NEW YORK—U.S. stocks rose late Thursday morning after Europe’s central bank announced a plan to shore up that region’s economy. The euro fell against the dollar and European stock markets turned higher following the news.
KEEPING SCORE: The S&P 500 was up 15 points, or 0.7 percent, at 2,047 as of 11:20 a.m. The stock-market benchmark finished with its third straight day of gains on Wednesday, its longest win streak in the new year.
The Dow Jones industrial average rose 119 points, or 0.7 percent, to 17,675 while the Nasdaq climbed 41 points, or 0.9 percent, to 4,709.
VOILA: In a much-anticipated move, the European Central Bank said it would start spending 60 billion euros on government and private bonds every month. That’s slightly more than what markets expected. The ECB said the program will run 18 months, from this March until September of next year, but gave itself the option of extending the program if necessary.
RESPONSE: “It’s all about the ECB today,” said Jeff Kravetz, regional investment strategist at U.S. Bank Wealth Management. “This is a very positive development. They have a reputation of overpromising and under-delivering, and today they delivered.”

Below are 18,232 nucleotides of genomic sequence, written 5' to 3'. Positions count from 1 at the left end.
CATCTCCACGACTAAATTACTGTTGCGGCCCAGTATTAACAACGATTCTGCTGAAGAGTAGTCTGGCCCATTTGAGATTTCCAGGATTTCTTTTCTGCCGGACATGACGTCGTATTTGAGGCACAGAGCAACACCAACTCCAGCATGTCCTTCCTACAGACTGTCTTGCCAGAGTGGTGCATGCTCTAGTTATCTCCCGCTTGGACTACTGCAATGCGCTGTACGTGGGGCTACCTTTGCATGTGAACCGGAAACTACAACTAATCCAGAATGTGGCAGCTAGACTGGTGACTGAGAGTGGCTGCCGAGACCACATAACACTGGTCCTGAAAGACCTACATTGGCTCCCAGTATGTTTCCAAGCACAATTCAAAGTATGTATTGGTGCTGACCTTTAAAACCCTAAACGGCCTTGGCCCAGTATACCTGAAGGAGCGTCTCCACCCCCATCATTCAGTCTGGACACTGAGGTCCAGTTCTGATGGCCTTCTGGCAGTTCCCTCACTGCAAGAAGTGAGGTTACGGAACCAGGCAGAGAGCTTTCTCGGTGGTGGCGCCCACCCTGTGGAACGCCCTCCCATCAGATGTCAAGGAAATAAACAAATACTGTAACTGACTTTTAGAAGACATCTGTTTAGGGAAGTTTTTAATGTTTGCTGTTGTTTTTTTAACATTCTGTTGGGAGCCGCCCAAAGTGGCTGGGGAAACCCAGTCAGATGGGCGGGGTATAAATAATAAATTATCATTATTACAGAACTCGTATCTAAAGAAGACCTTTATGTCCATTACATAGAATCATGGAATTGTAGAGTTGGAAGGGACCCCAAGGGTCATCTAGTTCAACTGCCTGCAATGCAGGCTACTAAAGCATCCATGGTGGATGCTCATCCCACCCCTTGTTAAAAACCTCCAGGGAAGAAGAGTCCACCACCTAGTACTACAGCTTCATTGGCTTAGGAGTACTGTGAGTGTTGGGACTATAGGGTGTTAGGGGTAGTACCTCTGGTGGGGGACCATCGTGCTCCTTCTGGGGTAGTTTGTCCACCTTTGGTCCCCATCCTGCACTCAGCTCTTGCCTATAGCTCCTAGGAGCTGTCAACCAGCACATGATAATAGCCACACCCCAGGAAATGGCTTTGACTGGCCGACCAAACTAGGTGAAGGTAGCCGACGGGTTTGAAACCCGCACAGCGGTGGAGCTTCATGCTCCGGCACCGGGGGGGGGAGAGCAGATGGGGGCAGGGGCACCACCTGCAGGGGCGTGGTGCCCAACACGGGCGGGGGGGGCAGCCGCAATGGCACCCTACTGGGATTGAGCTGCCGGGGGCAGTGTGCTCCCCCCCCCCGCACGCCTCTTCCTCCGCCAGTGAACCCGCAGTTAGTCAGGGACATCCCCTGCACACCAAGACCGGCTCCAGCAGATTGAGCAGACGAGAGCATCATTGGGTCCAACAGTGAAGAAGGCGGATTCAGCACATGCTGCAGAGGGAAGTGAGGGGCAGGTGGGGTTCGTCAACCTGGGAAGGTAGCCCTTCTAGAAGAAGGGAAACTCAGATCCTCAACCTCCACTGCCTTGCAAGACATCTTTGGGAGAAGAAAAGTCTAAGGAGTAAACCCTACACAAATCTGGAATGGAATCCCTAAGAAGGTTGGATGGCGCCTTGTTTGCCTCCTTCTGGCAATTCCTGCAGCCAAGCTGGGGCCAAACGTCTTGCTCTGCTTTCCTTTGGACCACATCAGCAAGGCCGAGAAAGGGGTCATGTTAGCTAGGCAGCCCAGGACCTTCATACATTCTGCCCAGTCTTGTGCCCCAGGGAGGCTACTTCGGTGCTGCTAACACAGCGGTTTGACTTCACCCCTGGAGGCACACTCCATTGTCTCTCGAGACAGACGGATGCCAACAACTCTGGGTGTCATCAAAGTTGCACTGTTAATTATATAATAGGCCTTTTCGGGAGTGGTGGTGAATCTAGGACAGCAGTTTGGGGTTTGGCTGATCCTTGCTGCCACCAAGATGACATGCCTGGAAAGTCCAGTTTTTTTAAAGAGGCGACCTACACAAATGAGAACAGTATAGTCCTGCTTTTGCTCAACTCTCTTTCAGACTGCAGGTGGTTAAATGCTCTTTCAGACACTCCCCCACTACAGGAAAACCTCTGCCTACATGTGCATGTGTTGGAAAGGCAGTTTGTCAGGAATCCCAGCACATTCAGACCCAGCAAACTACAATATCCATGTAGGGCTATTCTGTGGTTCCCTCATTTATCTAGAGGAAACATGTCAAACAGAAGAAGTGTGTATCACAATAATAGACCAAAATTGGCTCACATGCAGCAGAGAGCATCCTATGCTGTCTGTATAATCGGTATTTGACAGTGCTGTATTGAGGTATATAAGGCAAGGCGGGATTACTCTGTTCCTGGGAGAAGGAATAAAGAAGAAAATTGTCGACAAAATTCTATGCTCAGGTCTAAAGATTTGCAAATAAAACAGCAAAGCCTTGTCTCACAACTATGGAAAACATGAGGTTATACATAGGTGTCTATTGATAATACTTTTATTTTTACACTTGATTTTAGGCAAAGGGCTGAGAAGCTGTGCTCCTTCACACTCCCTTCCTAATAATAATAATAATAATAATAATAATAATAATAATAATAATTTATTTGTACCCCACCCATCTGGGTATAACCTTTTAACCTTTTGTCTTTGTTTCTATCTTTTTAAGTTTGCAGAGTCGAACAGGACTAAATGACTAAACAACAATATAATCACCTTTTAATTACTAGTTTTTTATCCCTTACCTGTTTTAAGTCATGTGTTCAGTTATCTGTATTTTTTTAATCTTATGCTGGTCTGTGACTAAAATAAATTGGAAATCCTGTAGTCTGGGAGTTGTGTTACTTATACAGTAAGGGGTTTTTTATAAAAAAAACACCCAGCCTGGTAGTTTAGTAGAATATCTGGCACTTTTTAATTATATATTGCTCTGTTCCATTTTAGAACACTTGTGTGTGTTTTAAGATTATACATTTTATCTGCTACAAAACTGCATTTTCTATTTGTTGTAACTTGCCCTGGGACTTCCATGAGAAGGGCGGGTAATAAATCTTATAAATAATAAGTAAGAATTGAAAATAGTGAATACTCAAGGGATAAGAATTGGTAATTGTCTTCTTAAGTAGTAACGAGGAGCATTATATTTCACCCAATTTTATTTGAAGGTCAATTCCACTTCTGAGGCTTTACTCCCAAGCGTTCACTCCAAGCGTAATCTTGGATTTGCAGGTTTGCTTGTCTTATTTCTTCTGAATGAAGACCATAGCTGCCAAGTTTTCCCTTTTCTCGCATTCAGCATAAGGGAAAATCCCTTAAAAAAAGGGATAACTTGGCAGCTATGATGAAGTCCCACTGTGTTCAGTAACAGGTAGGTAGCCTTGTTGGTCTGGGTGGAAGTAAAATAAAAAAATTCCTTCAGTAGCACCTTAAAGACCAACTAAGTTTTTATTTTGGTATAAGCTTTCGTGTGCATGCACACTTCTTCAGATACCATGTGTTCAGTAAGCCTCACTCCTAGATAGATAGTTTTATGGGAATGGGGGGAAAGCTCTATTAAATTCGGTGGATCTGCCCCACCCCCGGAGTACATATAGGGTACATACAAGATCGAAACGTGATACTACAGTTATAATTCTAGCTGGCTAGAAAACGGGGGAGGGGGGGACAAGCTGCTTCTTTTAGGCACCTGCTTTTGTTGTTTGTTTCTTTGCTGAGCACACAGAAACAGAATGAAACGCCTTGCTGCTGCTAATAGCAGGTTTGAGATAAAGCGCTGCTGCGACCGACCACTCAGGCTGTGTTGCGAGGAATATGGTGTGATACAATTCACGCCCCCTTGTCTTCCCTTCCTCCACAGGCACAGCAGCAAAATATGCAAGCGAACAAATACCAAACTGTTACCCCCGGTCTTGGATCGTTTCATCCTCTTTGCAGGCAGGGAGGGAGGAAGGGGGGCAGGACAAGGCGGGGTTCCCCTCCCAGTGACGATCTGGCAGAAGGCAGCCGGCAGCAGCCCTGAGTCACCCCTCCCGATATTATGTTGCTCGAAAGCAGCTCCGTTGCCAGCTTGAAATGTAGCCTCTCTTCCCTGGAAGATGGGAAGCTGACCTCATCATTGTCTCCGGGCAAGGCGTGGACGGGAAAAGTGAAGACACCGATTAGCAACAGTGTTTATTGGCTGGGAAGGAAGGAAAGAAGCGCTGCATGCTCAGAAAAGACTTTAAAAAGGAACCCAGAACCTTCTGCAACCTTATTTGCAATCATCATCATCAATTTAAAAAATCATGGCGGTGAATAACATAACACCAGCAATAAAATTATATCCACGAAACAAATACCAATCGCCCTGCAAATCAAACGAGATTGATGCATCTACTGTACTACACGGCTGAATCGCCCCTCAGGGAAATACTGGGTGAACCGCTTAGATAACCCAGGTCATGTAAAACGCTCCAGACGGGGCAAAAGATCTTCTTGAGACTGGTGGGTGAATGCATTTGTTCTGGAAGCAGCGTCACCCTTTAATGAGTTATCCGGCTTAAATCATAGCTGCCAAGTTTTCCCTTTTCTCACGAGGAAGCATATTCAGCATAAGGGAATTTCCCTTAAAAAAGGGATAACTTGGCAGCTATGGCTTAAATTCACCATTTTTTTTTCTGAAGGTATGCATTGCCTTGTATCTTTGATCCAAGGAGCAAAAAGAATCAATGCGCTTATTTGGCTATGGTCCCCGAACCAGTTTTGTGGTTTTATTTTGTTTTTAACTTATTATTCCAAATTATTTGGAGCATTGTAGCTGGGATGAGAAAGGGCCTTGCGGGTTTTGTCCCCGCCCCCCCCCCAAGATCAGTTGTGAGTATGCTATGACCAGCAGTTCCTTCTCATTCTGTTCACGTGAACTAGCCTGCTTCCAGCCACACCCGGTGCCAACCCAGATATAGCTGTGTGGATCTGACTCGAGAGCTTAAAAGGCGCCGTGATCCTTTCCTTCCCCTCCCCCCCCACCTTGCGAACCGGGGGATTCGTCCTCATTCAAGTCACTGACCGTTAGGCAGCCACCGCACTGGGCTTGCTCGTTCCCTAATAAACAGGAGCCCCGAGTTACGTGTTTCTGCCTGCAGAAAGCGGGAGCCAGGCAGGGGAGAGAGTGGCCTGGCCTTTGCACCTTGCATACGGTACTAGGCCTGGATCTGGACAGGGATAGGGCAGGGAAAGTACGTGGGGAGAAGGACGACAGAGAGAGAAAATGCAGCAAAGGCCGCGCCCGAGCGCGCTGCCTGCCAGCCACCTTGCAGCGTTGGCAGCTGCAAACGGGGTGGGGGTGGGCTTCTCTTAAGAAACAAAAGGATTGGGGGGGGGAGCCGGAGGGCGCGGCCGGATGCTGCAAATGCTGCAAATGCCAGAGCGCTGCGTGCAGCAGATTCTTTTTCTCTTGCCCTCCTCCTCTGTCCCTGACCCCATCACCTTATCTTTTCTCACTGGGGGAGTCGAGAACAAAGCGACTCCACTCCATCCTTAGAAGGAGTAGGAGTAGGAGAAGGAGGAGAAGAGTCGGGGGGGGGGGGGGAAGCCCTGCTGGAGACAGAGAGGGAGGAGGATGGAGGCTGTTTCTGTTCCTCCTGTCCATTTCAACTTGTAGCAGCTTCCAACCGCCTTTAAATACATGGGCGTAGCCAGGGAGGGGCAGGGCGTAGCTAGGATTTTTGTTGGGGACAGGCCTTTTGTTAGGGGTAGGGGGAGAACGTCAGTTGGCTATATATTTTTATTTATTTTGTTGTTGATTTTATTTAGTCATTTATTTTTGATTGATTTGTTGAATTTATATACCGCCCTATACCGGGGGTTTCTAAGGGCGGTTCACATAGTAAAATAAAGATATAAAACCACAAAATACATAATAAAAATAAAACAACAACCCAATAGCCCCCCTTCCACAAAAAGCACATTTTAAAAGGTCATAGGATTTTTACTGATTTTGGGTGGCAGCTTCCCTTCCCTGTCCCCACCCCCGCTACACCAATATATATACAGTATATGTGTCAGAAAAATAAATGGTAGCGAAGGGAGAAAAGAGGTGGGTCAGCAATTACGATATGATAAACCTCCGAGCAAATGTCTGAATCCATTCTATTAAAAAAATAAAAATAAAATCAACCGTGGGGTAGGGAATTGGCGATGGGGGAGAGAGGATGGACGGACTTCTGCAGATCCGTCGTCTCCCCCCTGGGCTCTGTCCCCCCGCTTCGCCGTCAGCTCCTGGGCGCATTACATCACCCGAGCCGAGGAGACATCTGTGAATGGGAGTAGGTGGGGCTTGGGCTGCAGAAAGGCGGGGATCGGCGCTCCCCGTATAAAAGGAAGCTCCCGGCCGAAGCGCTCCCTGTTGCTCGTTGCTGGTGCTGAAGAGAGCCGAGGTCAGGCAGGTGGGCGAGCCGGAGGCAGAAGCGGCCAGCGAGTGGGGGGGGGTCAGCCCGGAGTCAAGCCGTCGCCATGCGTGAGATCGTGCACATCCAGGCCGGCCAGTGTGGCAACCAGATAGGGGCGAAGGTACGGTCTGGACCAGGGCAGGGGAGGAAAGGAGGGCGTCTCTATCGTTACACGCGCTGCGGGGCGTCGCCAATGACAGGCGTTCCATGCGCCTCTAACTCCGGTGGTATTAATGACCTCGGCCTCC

OVER THERE: Germany’s DAX rose 0.5 percent and France’s CAC-40 gained 1 percent. Britain’s FTSE 100 rose 0.5 percent.
ENERGY: Benchmark U.S. crude continued to languish after falling more 60 percent in the past seven months amid rising supplies and weaker demand. The contract was down 70 cents at $47.09 a barrel on the New York Mercantile Exchange. Brent crude, the international benchmark, fell 50 cents at $48.45 a barrel on the ICE exchange in London.
CURRENCIES: The euro weakened against the U.S. dollar, sliding to $1.1488. A weakened euro makes European goods cheaper, which could help boost exports from the region and lift inflation from dangerously low levels. The dollar index, which measures the greenback against a basket of major currencies, climbed 0.5 percent, putting it up 3.4 percent for the month.
DOUBTS: “It’s hard not to see this as a positive, but there will be lingering doubts,” said Chris Rupkey, chief financial economist at the Bank of Tokyo, in a note to clients. “They should not be telling people this will be a two-year program. It makes people think the economy won’t be right for two years.”
ASIA SCORECARD: Hong Kong’s Hang Seng rose 0.7 percent, and South Korea’s Kospi was flat. Japan’s Nikkei 225 rose 0.3 percent and China’s Shanghai Composite advanced 0.5 percent.
From The Associated Press